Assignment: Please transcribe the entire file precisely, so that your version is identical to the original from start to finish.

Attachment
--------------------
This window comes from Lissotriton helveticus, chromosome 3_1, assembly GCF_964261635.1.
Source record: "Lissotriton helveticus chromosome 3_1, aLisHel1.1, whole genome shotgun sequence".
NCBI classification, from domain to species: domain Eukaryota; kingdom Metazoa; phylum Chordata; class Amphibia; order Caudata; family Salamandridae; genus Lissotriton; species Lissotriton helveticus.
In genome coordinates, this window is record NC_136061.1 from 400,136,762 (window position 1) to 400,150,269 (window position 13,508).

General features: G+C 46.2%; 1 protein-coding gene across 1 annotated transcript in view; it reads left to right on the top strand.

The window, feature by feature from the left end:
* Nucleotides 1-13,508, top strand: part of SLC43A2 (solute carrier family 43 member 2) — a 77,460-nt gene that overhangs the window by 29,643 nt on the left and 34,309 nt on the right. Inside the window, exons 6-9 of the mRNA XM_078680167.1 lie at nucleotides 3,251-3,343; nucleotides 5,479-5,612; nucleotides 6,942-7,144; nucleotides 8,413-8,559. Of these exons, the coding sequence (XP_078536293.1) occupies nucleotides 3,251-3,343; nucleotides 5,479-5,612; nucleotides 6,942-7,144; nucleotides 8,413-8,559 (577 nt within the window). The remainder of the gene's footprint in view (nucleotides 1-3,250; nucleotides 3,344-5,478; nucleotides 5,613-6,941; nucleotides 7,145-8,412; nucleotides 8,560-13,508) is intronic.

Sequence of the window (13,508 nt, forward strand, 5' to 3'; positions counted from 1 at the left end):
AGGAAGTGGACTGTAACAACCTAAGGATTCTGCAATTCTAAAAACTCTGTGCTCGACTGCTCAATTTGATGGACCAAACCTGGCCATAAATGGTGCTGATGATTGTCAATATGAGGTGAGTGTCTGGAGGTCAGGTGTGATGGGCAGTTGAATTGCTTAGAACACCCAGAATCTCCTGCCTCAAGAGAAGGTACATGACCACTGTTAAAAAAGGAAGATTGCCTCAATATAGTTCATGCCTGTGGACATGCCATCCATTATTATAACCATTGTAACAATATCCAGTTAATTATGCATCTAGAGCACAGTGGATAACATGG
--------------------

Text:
This window comes from Lissotriton helveticus, chromosome 3_1, assembly GCF_964261635.1.
Source record: "Lissotriton helveticus chromosome 3_1, aLisHel1.1, whole genome shotgun sequence".
NCBI classification, from domain to species: domain Eukaryota; kingdom Metazoa; phylum Chordata; class Amphibia; order Caudata; family Salamandridae; genus Lissotriton; species Lissotriton helveticus.
In genome coordinates, this window is record NC_136061.1 from 400,136,762 (window position 1) to 400,150,269 (window position 13,508).

General features: G+C 46.2%; 1 protein-coding gene across 1 annotated transcript in view; it reads left to right on the top strand.

The window, feature by feature from the left end:
* Nucleotides 1-13,508, top strand: part of SLC43A2 (solute carrier family 43 member 2) — a 77,460-nt gene that overhangs the window by 29,643 nt on the left and 34,309 nt on the right. Inside the window, exons 6-9 of the mRNA XM_078680167.1 lie at nucleotides 3,251-3,343; nucleotides 5,479-5,612; nucleotides 6,942-7,144; nucleotides 8,413-8,559. Of these exons, the coding sequence (XP_078536293.1) occupies nucleotides 3,251-3,343; nucleotides 5,479-5,612; nucleotides 6,942-7,144; nucleotides 8,413-8,559 (577 nt within the window). The remainder of the gene's footprint in view (nucleotides 1-3,250; nucleotides 3,344-5,478; nucleotides 5,613-6,941; nucleotides 7,145-8,412; nucleotides 8,560-13,508) is intronic.

Sequence of the window (13,508 nt, forward strand, 5' to 3'; positions counted from 1 at the left end):
AGGAAGTGGACTGTAACAACCTAAGGATTCTGCAATTCTAAAAACTCTGTGCTCGACTGCTCAATTTGATGGACCAAACCTGGCCATAAATGGTGCTGATGATTGTCAATATGAGGTGAGTGTCTGGAGGTCAGGTGTGATGGGCAGTTGAATTGCTTAGAACACCCAGAATCTCCTGCCTCAAGAGAAGGTACATGACCACTGTTAAAAAAGGAAGATTGCCTCAATATAGTTCATGCCTGTGGACATGCCATCCATTATTATAACCATTGTAACAATATCCAGTTAATTATGCATCTAGAGCACAGTGGATAACATGG